ABC News reporter John Scali was socially acquainted with Washington-assigned Russian “journalist” Alexander Fomin, the senior KGB officer at the Soviet embassy. As such, Fomin had access to Khrushchev. Scali arranged a meeting between newly arrived Soviet Ambassador Anatoly Dobrynin and Attorney General Robert F. Kennedy. The art of this deal involved withdrawing America intermediate-range Jupiter missiles from Turkey, provided the Russians stopped their strategic weapons deployments to Cuba and dismantled existing missile sites.

Communication put Armageddon on hold. Withdrawal of U.S. missiles from Turkey allowed Khrushchev to save face and keep his job. Two years later, Politburo hardliners deposed Khrushchev then initiated a massive nuclear buildup.

Democrats should recognize the strategic criticality of communicating with the Russians. Roosevelt invented it, Eisenhower tried it, Kennedy used it, and Ronald Reagan and Mikhail Gorbachev talked their way out of the Cold War. It’s time for President Donald Trump and President Vladimir Putin to talk, as Armageddon is only on hold.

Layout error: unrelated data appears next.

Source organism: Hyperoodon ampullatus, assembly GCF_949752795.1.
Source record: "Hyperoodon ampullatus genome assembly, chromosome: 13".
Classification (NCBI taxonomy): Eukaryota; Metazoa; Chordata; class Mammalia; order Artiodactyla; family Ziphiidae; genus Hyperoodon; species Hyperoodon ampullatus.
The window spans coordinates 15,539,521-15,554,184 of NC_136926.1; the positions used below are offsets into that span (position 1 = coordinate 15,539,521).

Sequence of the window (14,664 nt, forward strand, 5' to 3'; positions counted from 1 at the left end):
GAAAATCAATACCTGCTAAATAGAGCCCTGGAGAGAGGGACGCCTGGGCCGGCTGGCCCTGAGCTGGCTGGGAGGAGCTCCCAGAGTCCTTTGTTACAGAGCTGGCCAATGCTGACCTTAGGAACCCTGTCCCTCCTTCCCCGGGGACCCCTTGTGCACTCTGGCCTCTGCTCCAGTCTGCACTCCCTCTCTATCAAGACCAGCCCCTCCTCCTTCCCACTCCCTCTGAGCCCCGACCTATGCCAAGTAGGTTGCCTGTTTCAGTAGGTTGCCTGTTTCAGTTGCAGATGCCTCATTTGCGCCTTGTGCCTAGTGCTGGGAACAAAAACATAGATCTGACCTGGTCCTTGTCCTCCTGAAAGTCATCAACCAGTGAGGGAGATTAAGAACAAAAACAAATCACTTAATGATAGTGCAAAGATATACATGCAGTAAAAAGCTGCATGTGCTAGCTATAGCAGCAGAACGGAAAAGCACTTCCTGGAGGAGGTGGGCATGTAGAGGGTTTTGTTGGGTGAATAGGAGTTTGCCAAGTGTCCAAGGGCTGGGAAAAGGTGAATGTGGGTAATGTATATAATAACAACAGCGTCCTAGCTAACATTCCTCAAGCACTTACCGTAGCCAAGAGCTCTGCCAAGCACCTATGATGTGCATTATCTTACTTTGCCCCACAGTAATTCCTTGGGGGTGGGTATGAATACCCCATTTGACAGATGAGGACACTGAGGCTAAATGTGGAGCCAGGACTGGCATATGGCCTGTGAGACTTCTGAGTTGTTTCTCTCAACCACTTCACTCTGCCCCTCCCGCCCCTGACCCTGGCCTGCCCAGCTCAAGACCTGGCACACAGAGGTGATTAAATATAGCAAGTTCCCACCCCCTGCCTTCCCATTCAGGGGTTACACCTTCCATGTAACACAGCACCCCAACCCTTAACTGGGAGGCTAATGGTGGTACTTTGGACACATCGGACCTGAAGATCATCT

Earl H. Tilford

Earl H. Tilford

Dr. Earl Tilford is a military historian and fellow for the Middle East & terrorism with The Center for Vision & Values at Grove City College. He currently lives in Tuscaloosa, Alabama. A retired Air Force intelligence officer, Dr. Tilford earned his PhD in American and European military history at George Washington University. From 1993 to 2001, he served as Director of Research at the U.S. Army’s Strategic Studies Institute. In 2001, he left Government service for a professorship at Grove City College, where he taught courses in military history, national security, and international and domestic terrorism and counter-terrorism. Email: [email protected]